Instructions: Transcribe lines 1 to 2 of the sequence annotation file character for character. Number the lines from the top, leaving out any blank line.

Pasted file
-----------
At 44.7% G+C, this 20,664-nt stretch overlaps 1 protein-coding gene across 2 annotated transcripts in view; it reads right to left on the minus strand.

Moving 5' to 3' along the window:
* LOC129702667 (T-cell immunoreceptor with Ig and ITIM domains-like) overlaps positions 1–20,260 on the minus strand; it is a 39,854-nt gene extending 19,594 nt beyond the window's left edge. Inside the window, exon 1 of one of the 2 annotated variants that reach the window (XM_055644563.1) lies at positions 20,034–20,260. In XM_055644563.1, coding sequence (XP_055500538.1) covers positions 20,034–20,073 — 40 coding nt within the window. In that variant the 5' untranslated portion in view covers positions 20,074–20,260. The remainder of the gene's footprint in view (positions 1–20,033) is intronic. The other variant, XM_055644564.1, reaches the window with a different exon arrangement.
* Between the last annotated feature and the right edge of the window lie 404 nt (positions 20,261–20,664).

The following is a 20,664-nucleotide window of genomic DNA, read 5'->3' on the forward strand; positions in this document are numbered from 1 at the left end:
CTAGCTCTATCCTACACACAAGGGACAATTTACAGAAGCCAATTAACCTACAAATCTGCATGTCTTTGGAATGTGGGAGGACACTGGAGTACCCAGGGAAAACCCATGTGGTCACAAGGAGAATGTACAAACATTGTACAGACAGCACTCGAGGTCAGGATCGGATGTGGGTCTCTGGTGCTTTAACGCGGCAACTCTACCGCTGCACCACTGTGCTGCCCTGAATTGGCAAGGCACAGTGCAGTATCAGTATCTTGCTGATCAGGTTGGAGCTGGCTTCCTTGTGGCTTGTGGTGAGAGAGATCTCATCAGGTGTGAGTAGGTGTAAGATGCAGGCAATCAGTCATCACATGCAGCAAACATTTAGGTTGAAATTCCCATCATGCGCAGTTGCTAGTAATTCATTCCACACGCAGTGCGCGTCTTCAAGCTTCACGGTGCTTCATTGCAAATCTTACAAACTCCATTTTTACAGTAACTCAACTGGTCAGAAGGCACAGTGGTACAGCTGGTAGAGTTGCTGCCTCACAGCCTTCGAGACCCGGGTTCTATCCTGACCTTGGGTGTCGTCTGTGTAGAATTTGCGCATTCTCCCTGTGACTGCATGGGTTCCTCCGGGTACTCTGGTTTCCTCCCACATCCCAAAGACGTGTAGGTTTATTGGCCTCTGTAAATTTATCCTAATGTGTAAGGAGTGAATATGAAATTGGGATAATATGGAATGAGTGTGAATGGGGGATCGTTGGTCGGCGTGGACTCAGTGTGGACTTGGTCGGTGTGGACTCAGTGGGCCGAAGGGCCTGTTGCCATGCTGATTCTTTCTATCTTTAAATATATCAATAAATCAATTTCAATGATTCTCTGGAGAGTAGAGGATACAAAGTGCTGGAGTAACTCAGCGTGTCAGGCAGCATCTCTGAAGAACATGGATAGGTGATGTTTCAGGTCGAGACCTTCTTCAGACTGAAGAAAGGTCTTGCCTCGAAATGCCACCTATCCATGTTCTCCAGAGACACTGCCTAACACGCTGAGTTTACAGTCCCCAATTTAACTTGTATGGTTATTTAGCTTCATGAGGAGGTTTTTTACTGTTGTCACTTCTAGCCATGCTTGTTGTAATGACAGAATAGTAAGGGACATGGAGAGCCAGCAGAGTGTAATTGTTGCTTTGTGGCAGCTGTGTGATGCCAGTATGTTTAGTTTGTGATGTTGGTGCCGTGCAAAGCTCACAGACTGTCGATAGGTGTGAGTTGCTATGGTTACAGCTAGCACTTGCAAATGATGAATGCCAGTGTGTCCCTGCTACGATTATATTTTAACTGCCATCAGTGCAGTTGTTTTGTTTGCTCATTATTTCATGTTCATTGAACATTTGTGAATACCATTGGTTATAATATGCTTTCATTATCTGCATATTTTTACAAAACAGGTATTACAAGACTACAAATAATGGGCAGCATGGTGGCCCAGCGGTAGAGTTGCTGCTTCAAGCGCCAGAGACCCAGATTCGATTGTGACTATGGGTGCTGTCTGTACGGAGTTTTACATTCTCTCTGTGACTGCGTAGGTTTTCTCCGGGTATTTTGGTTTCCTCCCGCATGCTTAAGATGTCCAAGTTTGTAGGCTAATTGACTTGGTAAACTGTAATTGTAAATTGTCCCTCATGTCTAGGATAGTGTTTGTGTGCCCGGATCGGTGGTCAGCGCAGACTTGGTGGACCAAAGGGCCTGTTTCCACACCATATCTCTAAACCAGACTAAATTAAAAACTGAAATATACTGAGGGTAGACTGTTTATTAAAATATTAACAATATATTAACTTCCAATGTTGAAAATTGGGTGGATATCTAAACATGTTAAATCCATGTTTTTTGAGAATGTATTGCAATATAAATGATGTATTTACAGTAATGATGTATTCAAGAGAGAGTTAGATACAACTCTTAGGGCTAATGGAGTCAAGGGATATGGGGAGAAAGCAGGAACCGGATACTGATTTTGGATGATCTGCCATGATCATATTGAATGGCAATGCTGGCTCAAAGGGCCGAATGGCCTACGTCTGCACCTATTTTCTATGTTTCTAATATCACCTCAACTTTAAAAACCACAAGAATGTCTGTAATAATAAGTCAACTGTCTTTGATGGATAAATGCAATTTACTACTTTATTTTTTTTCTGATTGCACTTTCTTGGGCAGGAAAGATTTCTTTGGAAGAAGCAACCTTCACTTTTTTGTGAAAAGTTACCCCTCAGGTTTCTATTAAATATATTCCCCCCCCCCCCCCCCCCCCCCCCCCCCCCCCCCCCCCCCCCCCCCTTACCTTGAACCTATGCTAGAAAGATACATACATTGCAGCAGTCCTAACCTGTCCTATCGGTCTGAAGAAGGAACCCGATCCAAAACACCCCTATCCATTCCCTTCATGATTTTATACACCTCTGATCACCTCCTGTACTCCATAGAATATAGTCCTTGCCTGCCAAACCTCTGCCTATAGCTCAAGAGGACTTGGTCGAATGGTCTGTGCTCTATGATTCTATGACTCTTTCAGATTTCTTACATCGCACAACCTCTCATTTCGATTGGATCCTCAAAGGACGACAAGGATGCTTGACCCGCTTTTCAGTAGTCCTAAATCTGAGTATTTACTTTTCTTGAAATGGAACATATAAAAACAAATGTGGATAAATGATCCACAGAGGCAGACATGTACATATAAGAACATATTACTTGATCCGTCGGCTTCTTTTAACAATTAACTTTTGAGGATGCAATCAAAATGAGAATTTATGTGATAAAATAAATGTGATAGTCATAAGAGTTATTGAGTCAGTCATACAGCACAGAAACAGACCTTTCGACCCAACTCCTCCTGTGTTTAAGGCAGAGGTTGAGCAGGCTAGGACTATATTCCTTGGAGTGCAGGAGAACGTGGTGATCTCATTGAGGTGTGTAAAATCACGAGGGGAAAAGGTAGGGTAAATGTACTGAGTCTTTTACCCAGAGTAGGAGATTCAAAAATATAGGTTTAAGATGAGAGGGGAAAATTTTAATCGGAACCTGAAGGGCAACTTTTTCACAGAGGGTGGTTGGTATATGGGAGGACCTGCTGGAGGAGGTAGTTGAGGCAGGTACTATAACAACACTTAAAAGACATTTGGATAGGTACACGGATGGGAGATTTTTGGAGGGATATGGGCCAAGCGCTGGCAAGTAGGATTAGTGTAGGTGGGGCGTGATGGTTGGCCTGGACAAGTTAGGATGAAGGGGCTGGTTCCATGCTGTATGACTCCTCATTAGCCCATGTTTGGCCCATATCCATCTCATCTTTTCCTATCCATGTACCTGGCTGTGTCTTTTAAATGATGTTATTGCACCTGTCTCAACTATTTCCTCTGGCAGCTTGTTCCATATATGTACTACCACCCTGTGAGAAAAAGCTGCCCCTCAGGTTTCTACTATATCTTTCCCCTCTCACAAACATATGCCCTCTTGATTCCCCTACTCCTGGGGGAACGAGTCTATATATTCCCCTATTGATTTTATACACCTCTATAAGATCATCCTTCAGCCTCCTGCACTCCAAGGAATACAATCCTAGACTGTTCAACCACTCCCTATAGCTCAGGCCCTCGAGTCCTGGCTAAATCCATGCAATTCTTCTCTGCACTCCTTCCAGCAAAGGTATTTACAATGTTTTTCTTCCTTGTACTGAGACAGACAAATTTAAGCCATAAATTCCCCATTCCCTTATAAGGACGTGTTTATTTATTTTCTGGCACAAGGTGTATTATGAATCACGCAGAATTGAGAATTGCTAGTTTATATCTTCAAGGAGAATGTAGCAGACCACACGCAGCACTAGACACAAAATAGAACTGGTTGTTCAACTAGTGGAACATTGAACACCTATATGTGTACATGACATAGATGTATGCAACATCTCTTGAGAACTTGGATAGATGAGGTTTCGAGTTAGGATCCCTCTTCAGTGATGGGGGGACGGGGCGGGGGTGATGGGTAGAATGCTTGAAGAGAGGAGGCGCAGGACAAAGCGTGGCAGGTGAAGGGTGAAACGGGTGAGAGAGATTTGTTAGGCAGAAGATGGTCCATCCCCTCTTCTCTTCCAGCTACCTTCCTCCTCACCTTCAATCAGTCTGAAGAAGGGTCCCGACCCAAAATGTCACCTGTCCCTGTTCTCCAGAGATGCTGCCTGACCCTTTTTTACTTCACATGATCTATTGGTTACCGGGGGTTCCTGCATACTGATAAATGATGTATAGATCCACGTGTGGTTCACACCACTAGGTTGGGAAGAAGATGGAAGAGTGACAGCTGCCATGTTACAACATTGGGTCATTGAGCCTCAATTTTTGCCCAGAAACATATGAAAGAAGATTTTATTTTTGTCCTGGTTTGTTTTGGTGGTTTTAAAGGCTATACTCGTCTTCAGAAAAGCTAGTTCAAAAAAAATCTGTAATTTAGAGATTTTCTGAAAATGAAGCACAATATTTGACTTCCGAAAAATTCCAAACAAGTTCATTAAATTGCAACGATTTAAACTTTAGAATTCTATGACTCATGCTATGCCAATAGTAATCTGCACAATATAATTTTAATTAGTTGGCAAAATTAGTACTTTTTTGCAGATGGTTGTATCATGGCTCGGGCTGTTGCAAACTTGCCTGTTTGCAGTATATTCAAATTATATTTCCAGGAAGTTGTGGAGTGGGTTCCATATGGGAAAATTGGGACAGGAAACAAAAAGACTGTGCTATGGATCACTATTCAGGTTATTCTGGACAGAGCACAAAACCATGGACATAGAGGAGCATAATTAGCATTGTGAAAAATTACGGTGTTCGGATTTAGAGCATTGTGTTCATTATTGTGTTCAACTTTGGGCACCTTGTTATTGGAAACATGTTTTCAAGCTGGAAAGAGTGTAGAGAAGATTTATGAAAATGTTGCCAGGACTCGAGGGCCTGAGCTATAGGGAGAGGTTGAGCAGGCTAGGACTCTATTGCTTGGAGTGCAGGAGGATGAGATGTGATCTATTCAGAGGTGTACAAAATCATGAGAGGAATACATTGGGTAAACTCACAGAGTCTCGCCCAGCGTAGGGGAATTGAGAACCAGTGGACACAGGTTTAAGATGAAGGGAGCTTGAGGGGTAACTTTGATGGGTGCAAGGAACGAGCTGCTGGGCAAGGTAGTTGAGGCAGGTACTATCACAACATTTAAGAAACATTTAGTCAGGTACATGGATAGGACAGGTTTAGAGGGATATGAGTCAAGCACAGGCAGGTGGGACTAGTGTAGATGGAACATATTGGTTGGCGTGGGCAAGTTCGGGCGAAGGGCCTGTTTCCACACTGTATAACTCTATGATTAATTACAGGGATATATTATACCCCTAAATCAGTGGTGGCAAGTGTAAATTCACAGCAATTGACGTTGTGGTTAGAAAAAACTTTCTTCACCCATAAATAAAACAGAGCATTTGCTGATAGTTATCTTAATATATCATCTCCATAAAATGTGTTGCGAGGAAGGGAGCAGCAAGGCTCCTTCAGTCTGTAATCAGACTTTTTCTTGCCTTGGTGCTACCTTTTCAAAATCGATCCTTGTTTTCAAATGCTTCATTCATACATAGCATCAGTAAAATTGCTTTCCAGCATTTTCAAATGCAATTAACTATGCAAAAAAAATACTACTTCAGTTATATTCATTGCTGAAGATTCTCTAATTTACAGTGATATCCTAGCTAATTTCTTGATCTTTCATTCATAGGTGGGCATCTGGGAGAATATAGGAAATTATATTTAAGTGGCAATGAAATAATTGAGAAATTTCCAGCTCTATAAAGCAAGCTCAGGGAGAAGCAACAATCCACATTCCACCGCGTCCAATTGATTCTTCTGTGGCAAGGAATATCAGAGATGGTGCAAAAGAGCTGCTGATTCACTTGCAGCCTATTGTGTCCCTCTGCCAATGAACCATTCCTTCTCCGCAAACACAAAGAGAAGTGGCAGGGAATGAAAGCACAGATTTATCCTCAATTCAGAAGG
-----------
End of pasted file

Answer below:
At 44.7% G+C, this 20,664-nt stretch overlaps 1 protein-coding gene across 2 annotated transcripts in view; it reads right to left on the minus strand.

Moving 5' to 3' along the window: